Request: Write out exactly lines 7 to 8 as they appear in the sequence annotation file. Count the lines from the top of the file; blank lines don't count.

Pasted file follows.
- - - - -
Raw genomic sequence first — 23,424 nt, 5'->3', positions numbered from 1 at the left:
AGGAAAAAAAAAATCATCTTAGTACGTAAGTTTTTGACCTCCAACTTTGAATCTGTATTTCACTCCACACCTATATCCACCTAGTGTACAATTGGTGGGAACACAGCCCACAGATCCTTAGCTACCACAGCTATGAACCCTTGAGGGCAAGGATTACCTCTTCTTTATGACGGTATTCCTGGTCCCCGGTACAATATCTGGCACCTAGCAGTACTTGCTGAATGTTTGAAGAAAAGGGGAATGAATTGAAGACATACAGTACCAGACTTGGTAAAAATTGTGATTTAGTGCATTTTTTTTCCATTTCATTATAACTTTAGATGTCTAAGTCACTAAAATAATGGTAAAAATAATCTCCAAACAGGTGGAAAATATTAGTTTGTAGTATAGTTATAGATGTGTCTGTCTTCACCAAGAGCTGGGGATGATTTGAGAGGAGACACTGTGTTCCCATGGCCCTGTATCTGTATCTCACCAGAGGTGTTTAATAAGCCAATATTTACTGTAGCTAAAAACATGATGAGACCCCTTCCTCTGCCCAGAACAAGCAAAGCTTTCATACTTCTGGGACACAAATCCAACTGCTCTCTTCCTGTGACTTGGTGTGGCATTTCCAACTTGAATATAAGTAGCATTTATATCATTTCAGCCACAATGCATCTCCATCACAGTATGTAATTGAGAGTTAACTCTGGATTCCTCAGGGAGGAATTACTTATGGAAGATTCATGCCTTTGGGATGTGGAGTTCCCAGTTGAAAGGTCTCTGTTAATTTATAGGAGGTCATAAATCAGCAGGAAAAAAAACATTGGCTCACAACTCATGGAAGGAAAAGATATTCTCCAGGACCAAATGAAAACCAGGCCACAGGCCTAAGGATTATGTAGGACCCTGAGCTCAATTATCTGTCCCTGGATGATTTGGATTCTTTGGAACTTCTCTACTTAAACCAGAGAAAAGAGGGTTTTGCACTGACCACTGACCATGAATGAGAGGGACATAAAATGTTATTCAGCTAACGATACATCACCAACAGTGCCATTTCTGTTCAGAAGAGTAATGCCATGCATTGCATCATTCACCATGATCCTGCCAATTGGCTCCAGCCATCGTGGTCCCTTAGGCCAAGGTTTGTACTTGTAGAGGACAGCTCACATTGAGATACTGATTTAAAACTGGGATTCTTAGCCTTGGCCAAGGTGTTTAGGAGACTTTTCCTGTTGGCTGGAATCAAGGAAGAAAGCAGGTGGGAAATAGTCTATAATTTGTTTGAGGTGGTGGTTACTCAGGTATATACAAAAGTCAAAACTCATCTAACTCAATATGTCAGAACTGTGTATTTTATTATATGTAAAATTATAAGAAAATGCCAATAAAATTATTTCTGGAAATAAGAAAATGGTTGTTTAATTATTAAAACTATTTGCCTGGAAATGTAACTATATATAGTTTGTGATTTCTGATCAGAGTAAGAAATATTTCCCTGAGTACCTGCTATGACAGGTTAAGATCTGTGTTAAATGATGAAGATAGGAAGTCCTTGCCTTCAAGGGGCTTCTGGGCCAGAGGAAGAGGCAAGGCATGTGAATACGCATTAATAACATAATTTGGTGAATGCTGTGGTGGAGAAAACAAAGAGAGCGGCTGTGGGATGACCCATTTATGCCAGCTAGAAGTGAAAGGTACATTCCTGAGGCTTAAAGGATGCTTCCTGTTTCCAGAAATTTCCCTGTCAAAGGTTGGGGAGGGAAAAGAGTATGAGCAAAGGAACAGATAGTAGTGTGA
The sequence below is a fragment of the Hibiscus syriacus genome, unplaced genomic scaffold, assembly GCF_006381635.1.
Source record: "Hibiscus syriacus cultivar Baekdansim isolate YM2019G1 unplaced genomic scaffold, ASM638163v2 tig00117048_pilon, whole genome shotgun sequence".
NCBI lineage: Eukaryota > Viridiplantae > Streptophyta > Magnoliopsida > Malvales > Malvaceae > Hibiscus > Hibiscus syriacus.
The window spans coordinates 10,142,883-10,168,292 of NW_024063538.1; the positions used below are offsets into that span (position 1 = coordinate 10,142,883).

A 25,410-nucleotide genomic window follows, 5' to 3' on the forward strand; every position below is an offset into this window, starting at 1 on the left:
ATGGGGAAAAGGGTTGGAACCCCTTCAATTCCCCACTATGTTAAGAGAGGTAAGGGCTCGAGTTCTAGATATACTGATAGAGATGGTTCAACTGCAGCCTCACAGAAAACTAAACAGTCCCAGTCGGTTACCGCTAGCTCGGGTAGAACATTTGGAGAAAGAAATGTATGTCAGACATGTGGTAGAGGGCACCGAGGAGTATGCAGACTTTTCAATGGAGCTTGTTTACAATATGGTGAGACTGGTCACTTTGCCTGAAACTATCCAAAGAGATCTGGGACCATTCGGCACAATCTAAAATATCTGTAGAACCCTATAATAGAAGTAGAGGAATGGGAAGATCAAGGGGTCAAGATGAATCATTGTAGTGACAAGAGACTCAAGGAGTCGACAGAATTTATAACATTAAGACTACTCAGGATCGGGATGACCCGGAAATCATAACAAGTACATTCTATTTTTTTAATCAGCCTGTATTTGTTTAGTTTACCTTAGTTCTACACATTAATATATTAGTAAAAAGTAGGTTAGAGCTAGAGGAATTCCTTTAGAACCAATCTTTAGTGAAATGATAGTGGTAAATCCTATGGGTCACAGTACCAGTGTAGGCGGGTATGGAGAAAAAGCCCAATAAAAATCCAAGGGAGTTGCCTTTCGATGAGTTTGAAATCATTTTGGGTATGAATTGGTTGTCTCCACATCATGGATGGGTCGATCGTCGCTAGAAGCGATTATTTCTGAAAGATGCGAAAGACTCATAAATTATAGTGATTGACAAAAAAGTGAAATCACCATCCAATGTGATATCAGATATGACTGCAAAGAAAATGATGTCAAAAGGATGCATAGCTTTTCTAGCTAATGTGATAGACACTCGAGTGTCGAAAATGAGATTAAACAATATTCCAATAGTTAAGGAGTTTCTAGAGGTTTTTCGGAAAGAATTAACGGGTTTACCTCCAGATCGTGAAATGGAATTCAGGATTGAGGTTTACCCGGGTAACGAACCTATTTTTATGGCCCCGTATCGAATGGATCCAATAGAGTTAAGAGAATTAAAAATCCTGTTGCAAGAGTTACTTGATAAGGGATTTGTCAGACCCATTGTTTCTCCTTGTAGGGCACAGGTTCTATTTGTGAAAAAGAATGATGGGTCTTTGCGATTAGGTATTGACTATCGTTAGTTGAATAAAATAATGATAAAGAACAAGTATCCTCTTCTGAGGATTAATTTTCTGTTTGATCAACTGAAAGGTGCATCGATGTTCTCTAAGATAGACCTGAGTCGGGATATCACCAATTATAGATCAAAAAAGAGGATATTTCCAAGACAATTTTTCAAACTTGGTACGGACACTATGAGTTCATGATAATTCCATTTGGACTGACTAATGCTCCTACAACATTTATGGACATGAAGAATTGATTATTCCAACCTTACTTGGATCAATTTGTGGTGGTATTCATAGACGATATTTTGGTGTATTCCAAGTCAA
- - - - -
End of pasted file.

A 25,410-nucleotide genomic window follows, 5' to 3' on the forward strand; every position below is an offset into this window, starting at 1 on the left:
ATGGGGAAAAGGGTTGGAACCCCTTCAATTCCCCACTATGTTAAGAGAGGTAAGGGCTCGAGTTCTAGATATACTGATAGAGATGGTTCAACTGCAGCCTCACAGAAAACTAAACAGTCCCAGTCGGTTACCGCTAGCTCGGGTAGAACATTTGGAGAAAGAAATGTATGTCAGACATGTGGTAGAGGGCACCGAGGAGTATGCAGACTTTTCAATGGAGCTTGTTTACAATATGGTGAGACTGGTCACTTTGCCTGAAACTATCCAAAGAGATCTGGGACCATTCGGCACAATCTAAAATATCTGTAGAACCCTATAATAGAAGTAGAGGAATGGGAAGATCAAGGGGTCAAGATGAATCATTGTAGTGACAAGAGACTCAAGGAGTCGACAGAATTTATAACATTAAGACTACTCAGGATCGGGATGACCCGGAAATCATAACAAGTACATTCTATTTTTTTAATCAGCCTGTATTTGTTTAGTTTACCTTAGTTCTACACATTAATATATTAGTAAAAAGTAGGTTAGAGCTAGAGGAATTCCTTTAGAACCAATCTTTAGTGAAATGATAGTGGTAAATCCTATGGGTCACAGTACCAGTGTAGGCGGGTATGGAGAAAAAGCCCAATAAAAATCCAAGGGAGTTGCCTTTCGATGAGTTTGAAATCATTTTGGGTATGAATTGGTTGTCTCCACATCATGGATGGGTCGATCGTCGCTAGAAGCGATTATTTCTGAAAGATGCGAAAGACTCATAAATTATAGTGATTGACAAAAAAGTGAAATCACCATCCAATGTGATATCAGATATGACTGCAAAGAAAATGATGTCAAAAGGATGCATAGCTTTTCTAGCTAATGTGATAGACACTCGAGTGTCGAAAATGAGATTAAACAATATTCCAATAGTTAAGGAGTTTCTAGAGGTTTTTCGGAAAGAATTAACGGGTTTACCTCCAGATCGTGAAATGGAATTCAGGATTGAGGTTTACCCGGGTAACGAACCTATTTTTATGGCCCCGTATCGAATGGATCCAATAGAGTTAAGAGAATTAAAAATCCTGTTGCAAGAGTTACTTGATAAGGGATTTGTCAGACCCATTGTTTCTCCTTGTAGGGCACAGGTTCTATTTGTGAAAAAGAATGATGGGTCTTTGCGATTAGGTATTGACTATCGTTAGTTGAATAAAATAATGATAAAGAACAAGTATCCTCTTCTGAGGATTAATTTTCTGTTTGATCAACTGAAAGGTGCATCGATGTTCTCTAAGATAGACCTGAGTCGGGATATCACCAATTATAGATCAAAAAAGAGGATATTTCCAAGACAATTTTTCAAACTTGGTACGGACACTATGAGTTCATGATAATTCCATTTGGACTGACTAATGCTCCTACAACATTTATGGACATGAAGAATTGATTATTCCAACCTTACTTGGATCAATTTGTGGTGGTATTCATAGACGATATTTTGGTGTATTCCAAGTCAA